Forest Roads and Construction of Associated Water Diversion Devices

The importance of forest roads and consideration of their proper design is frequently neglected by forest landowners. Some forests such as wilderness areas and other forests managed on a custodial management regime do not permit or require road access. But, most forest landowners like to drive into or through their forest. In many cases, existing roads were located and constructed many decades ago, and the landowners feel no cause for concern. But, many of these old roads are improperly located and constructed. Roads having obvious maintenance and environmental problems should be evaluated for usability and closed or relocated as necessary.

A Landowner's Guide to Building Forest Access Roads

An invasive species is defined as a species that is non-native to the ecosystem under consideration and whose introduction causes or is likely to cause economic or environmental harm or harm to human health according to The Forest Service Framework for Invasive Species (USDA Forest Service, 2003). The framework notes that thousands of invasive exotic plants, insects, fish, mollusks, crustaceans, diseases, mammals, birds, reptiles, and amphibians have infested hundreds of millions of acres of lands and waters across the nation, causing massive disruption in ecosystem function, reducing biodiversity, and degrading ecosystem health. Forests, prairies, mountains, wetlands, rivers and oceans have each been infested by these aggressive exotic species.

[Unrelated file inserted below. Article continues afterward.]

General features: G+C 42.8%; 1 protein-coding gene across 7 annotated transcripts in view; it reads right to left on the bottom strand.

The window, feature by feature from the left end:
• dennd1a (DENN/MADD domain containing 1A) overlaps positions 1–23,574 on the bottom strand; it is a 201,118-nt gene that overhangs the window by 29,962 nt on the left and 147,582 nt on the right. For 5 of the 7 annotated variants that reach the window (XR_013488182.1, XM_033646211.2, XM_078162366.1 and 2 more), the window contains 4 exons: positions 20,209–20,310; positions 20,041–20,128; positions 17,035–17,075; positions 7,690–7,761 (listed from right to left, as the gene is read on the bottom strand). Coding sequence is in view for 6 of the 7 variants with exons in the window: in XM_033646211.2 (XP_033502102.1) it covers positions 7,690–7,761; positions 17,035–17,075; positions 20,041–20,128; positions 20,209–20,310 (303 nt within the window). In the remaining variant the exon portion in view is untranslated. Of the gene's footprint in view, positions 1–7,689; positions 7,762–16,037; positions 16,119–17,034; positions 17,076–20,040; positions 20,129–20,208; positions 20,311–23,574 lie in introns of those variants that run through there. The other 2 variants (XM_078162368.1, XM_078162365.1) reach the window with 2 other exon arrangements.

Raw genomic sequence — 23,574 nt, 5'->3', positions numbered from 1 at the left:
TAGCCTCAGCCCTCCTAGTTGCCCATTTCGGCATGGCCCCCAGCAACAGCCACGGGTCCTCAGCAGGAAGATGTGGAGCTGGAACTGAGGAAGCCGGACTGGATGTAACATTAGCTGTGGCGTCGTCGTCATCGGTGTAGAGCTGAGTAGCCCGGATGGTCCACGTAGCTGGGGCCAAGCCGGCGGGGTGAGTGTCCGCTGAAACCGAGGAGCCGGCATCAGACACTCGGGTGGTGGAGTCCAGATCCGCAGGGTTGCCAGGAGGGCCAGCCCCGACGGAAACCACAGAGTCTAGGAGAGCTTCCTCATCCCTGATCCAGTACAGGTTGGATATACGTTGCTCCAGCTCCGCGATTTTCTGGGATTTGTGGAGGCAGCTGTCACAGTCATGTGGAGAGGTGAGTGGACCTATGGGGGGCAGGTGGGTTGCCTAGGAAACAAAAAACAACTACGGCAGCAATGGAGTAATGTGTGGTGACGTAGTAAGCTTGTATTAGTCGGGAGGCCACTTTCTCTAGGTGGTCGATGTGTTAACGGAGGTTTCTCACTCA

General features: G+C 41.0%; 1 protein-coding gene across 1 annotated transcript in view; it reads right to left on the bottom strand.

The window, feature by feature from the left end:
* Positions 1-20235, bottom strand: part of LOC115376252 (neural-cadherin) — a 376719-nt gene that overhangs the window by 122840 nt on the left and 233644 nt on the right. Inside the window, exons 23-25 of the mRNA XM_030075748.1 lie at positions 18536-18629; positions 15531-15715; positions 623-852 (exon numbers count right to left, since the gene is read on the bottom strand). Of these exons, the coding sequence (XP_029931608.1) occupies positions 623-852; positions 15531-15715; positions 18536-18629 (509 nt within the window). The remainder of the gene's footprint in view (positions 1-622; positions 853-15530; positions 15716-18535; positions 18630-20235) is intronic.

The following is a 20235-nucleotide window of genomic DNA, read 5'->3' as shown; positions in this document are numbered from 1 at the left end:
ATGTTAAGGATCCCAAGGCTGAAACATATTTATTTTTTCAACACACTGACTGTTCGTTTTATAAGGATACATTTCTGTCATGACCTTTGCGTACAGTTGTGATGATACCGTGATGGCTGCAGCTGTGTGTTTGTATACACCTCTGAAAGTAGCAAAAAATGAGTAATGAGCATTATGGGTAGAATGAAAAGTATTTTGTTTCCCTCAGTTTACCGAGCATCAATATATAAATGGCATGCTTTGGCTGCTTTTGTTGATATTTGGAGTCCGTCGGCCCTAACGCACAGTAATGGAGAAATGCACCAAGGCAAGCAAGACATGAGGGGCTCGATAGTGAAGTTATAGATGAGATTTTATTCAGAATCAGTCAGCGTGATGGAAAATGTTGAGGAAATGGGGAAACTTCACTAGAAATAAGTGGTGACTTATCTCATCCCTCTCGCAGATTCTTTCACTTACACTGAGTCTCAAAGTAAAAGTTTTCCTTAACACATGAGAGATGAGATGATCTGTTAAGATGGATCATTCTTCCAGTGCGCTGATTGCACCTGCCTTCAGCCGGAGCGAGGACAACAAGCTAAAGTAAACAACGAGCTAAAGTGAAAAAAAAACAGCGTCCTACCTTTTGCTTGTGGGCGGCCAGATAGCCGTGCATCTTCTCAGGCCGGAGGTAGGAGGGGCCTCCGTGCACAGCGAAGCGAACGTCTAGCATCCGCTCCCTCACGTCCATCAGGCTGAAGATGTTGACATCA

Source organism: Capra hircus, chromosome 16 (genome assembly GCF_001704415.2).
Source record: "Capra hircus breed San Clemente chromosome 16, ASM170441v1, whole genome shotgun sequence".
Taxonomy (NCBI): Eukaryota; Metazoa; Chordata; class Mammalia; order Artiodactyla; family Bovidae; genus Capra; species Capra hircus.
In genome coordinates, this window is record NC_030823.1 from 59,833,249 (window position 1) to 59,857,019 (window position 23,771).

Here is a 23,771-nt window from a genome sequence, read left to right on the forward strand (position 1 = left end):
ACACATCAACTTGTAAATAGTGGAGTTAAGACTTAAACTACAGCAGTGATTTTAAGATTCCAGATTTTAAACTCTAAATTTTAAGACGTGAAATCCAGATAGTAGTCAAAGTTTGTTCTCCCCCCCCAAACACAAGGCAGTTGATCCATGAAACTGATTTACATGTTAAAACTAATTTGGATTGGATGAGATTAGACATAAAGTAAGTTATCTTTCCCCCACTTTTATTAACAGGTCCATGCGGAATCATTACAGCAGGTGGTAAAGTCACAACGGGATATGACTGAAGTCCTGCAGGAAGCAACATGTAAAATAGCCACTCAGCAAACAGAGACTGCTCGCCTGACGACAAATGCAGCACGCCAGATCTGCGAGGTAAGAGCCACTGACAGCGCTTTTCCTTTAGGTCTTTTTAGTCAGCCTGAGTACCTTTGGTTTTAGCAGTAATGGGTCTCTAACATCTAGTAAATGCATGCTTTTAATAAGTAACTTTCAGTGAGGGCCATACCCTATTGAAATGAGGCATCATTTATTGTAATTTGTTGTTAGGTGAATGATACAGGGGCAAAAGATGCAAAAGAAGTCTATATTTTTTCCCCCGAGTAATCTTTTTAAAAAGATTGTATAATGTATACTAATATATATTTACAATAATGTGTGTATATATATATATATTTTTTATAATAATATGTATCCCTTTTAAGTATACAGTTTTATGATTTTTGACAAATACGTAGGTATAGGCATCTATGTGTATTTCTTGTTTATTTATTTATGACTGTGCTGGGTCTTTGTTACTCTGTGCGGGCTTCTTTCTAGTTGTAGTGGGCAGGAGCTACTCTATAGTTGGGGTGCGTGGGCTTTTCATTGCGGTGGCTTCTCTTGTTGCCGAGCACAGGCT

The Layman’s Guide to Private Access Road Construction in the Southern Appalachian Mountains

It is ironic that roads designed to help people enjoy the Appalachians often destroy the beautiful scenery and clear water that make the mountains so attractive. Poorly constructed access roads often cause severe erosion, and stream sedimentation. These effects can degrade water quality for decades. Erosion can be disastrous in fragile mountain environments, and the landowner must pay for frequent and costly repair of a poorly designed road.

Maintaining the Forestry Exemption Under the Sedimentation Pollution Control Act

The North Carolina Sedimentation Pollution Control Act was passed in 1973. Its purpose is to prevent sediment from reaching streams by requiring the installation and maintenance of adequate sediment control measures during site-disturbing activities. The initial law provided a blanket exemption for agriculture and forestry. The 1989 North Carolina legislature amended the Sedimentation Pollution Control Act. The amendment maintains the forestry exemption but only on the condition that site-disturbing forestry activities be conducted in accordance with Forest Practices Guidelines.

Portable Bridges for Forest Road Stream Crossings

Stream crossings on forest roads frequently create problems for loggers and many landowners. Stream crossings are costly to build and time-consuming to install. They are also subject to failure during storms, and soil erosion from stream crossings is a major source of pollution in our streams.

Wildlife and Forest Stewardship

Developing forestland to continually produce timber and provide wildlife habitat requires an active management plan. Forest stewardship, the process of managing all of the forest’s natural resources together, enables us to conserve our forest resources, including timber, wildlife, soil, and water. Forestry and wildlife management are not only compatible, they are interrelated. Managing for wildlife habitat can even improve forest productivity. This publication describes the basic concepts of management, showing how forestry operations affect wildlife habitat.

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